Like most Indians, I belong to a family with a background in farming. And as is common in the farming community, women are out on the field, active day in and day out, with no holidays or breaks. Often, they aren’t allowed to complain about illnesses or even fatigue.
When it comes to pregnancy, it doesn’t matter until she is in labor. An unwritten doctrine guided by the patriarchy kept them working and active throughout the day, from the kitchen and other household chores to the farms, even when they were pregnant. Soon after the delivery, they are back to work again. This coupled with the fact that until recently, having about 6-7 children in rural India was the norm, and this norm did not give women the agency to choose whether they wanted to have children. This continues today, as back-breaking work continues in the fields, but they’re assisted by the technology of various kinds.
However, this isn’t true in present-day urban India, which has seen a paradigm shift in the lifestyles of both men and women. However, with pregnant women in metropolitan cities, the rules of the game have changed drastically. Furthermore, young girls in schools are often made to feel ashamed of their bodies as they grow older, forcing them off the fields and discouraging them from active lifestyles because of society’s most infamous — appalling — question: “What will people think?”
This question begins in middle school, and slowly but surely pushes women into believing that the outside world — from the schoolground to office spaces — that they’re meant to remain in the household, thereby reducing their activities one by one, often leaving them quite inactive. Any physical activity is “un-lady-like”. As they grow older, these women are forced into an inactive lifestyle in their marriages as well. So when they get pregnant, often with external help such as IVF assistance, the cycle of inactivity continues. Ironically, this is driven by the need to “protect” the unborn child from issues that were caused by forcing the mother into an idle life. This is wrong.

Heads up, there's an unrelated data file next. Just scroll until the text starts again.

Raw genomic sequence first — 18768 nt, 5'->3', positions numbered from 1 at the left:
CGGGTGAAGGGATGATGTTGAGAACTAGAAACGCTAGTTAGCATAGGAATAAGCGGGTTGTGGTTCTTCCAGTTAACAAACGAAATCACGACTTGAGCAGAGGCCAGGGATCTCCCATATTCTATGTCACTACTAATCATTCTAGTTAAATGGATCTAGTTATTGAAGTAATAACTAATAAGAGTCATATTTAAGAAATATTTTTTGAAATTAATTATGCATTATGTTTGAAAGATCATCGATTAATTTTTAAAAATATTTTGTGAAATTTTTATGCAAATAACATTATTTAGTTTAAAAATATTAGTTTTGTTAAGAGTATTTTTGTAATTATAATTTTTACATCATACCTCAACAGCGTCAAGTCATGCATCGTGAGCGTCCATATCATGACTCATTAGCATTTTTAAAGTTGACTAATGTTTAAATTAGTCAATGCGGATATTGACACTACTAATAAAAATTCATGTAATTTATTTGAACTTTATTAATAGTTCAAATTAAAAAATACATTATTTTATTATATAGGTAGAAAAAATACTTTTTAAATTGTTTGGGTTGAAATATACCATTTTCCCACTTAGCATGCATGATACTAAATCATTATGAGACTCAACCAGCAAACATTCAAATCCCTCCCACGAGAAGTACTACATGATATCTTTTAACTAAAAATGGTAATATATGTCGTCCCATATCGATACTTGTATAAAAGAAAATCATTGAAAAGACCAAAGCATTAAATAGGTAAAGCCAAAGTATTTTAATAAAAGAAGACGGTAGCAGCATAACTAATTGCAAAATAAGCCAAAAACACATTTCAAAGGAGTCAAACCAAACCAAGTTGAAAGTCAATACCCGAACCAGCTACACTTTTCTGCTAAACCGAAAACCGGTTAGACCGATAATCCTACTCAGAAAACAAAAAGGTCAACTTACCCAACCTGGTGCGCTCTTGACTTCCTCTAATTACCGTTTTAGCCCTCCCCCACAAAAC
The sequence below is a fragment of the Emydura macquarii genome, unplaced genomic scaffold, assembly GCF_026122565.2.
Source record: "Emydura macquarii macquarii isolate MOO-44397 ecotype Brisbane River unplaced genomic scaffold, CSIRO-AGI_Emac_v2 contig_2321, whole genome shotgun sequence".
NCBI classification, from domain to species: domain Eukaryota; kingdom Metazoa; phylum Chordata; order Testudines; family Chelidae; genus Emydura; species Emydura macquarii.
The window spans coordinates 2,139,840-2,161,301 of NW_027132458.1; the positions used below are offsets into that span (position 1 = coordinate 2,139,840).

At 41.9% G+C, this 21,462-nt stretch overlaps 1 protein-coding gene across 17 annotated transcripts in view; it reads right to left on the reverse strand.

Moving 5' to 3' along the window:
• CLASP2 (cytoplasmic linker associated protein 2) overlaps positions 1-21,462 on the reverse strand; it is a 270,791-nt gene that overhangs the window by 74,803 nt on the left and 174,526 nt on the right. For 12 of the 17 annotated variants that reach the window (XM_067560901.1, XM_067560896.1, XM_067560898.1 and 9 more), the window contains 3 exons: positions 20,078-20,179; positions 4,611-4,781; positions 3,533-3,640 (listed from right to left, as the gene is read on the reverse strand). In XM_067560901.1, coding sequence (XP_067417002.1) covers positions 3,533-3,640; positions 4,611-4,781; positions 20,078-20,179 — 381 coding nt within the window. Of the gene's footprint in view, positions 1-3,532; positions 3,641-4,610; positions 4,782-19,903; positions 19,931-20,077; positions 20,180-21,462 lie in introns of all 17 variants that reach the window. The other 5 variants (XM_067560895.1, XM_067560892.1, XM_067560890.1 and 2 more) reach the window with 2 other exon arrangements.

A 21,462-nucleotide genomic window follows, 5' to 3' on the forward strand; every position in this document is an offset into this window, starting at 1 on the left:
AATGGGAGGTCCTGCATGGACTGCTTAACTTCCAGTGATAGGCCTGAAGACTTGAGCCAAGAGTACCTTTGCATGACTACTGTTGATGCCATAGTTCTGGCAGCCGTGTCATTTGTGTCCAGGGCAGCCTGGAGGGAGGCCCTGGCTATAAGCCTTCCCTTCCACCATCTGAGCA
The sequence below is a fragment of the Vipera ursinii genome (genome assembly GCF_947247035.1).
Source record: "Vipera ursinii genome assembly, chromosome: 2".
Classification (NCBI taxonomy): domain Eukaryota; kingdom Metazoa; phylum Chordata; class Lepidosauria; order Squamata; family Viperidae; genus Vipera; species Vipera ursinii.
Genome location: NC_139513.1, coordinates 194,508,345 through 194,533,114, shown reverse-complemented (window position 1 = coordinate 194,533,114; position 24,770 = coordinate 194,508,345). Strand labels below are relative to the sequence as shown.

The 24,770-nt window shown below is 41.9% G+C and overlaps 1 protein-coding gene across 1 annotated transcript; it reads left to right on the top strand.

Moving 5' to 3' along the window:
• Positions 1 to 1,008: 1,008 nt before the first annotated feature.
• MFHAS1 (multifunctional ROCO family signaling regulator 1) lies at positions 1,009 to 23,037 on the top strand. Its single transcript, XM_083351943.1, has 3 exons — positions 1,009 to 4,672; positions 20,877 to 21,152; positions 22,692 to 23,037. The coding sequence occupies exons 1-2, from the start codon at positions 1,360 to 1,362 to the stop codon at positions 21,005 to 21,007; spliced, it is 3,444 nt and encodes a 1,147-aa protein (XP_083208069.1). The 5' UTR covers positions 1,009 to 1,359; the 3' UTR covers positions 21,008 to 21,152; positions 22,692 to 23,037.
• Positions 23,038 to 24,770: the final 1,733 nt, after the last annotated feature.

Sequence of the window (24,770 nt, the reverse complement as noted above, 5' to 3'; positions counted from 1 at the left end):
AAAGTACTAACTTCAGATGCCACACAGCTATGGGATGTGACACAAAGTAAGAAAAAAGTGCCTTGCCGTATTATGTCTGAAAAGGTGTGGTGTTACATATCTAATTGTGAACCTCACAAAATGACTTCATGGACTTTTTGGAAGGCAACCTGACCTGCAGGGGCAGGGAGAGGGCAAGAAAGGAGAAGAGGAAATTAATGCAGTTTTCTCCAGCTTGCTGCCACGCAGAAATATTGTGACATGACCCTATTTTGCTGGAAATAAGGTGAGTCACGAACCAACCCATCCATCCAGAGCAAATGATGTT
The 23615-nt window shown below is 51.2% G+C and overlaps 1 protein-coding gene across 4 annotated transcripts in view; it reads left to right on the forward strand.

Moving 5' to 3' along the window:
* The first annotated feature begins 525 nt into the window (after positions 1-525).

However, this is not the only cause. As our lifestyles are increasingly being determined by technology and fast food, we are no longer as active as we used to be. And this paradigm shift in the way we live and work is worrying, especially for women who want to have children. This is further exacerbated by the fact that women are now choosing to get pregnant in their mid-30s and mid-40s even, despite the risk. Here’s why:
There is consensus in the global medical fraternity that physical activity during pregnancy is good for pregnant women, for the unborn child and their health post-delivery, and the physical and mental well-being of both mother and child.
A study published in the British Journal of Sports Medicine in November 2022, Public health guidelines for physical activity during pregnancy from around the world, delved into what’s happening at the grassroots. Dr. Melanie Hayman and her colleagues looked at such public health guidelines in 194 countries. Unfortunately, India was not one of the 30 that have such guidelines promoting physical activity in pregnant women. Gender equality and equity start from here. How does Indian society want to empower women, if they don’t actively encourage them to move?
Here’s the journey of two formidable women I know.
Dr. Erika Patel, a mother of a 2-year-old, is a gynecologist and fertility specialist at ART Fertility clinics, in Chennai, and a runner for the last seven years. Dr. Patel ran until the day before her delivery and then after a year, decided to train for the prestigious 89 km Comrades Marathon in South Africa. Last year, she got to the finish line. Dr. Patel has been into fitness since school. From joining Chennai Runners in 2016, last week, as an official pacer at the Tata Mumbai Marathon 2023, she helped other runners to the finish line in their targeted time of 4hr 45min.